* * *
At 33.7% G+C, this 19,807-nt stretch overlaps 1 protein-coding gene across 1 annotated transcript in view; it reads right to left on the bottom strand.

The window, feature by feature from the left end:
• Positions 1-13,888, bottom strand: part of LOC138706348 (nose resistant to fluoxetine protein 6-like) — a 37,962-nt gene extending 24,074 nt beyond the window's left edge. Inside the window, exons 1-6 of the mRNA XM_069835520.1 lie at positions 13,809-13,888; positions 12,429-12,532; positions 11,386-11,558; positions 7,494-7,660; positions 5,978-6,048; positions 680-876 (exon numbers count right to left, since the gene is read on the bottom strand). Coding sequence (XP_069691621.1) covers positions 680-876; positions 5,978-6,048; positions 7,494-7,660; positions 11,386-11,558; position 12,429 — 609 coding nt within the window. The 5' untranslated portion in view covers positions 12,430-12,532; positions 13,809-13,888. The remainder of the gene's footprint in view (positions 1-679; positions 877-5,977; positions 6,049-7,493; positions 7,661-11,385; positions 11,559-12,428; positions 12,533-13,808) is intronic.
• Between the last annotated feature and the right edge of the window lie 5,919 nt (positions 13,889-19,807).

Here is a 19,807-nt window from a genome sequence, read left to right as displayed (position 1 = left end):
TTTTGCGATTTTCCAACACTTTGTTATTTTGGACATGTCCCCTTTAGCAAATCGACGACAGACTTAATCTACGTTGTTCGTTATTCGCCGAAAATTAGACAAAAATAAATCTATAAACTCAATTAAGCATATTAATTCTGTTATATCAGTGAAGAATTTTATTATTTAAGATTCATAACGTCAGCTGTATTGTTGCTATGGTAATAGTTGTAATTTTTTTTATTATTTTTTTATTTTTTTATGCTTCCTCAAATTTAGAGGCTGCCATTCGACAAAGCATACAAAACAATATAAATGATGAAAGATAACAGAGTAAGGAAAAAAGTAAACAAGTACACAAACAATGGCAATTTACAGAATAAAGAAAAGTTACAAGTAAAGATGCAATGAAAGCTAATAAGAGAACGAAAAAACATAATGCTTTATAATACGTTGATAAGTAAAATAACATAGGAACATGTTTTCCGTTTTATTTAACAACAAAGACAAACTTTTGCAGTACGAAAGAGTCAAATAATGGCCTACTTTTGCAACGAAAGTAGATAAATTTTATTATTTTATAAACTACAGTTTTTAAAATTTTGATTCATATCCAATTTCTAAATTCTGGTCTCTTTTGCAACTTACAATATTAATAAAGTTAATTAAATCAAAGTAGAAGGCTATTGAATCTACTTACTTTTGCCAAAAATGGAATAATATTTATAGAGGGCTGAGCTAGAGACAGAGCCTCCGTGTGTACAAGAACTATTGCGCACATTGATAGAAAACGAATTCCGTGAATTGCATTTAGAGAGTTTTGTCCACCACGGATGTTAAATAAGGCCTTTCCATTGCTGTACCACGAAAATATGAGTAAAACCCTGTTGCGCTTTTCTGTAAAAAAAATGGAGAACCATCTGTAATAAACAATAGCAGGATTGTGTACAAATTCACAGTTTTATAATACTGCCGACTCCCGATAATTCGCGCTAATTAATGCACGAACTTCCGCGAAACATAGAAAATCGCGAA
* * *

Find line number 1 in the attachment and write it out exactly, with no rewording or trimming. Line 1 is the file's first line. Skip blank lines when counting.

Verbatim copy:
At 33.7% G+C, this 19,807-nt stretch overlaps 1 protein-coding gene across 1 annotated transcript in view; it reads right to left on the bottom strand.